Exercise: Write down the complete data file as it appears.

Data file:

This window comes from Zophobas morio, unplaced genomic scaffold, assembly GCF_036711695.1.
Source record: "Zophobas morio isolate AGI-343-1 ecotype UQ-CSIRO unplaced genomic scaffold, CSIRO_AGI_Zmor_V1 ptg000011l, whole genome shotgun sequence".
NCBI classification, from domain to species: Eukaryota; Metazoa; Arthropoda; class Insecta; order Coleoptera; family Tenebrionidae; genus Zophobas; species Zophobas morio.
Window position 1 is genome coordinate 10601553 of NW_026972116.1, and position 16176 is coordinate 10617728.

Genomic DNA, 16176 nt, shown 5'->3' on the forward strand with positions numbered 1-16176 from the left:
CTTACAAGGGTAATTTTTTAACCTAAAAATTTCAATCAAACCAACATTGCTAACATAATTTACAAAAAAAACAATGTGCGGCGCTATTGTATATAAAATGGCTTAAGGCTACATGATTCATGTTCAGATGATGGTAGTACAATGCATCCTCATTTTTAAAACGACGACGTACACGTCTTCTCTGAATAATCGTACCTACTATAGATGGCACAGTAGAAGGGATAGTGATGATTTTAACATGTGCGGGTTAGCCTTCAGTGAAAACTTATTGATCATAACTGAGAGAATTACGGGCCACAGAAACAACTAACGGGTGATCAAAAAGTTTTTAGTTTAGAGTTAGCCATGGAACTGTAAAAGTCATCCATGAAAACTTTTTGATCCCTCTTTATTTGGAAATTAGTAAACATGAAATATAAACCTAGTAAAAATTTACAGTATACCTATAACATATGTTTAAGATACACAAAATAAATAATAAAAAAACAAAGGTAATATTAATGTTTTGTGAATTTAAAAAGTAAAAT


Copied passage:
This window comes from Zophobas morio, unplaced genomic scaffold, assembly GCF_036711695.1.
Source record: "Zophobas morio isolate AGI-343-1 ecotype UQ-CSIRO unplaced genomic scaffold, CSIRO_AGI_Zmor_V1 ptg000011l, whole genome shotgun sequence".
NCBI classification, from domain to species: Eukaryota; Metazoa; Arthropoda; class Insecta; order Coleoptera; family Tenebrionidae; genus Zophobas; species Zophobas morio.
Window position 1 is genome coordinate 10601553 of NW_026972116.1, and position 16176 is coordinate 10617728.

Genomic DNA, 16176 nt, shown 5'->3' on the forward strand with positions numbered 1-16176 from the left:
CTTACAAGGGTAATTTTTTAACCTAAAAATTTCAATCAAACCAACATTGCTAACATAATTTACAAAAAAAACAATGTGCGGCGCTATTGTATATAAAATGGCTTAAGGCTACATGATTCATGTTCAGATGATGGTAGTACAATGCATCCTCATTTTTAAAACGACGACGTACACGTCTTCTCTGAATAATCGTACCTACTATAGATGGCACAGTAGAAGGGATAGTGATGATTTTAACATGTGCGGGTTAGCCTTCAGTGAAAACTTATTGATCATAACTGAGAGAATTACGGGCCACAGAAACAACTAACGGGTGATCAAAAAGTTTTTAGTTTAGAGTTAGCCATGGAACTGTAAAAGTCATCCATGAAAACTTTTTGATCCCTCTTTATTTGGAAATTAGTAAACATGAAATATAAACCTAGTAAAAATTTACAGTATACCTATAACATATGTTTAAGATACACAAAATAAATAATAAAAAAACAAAGGTAATATTAATGTTTTGTGAATTTAAAAAGTAAAAT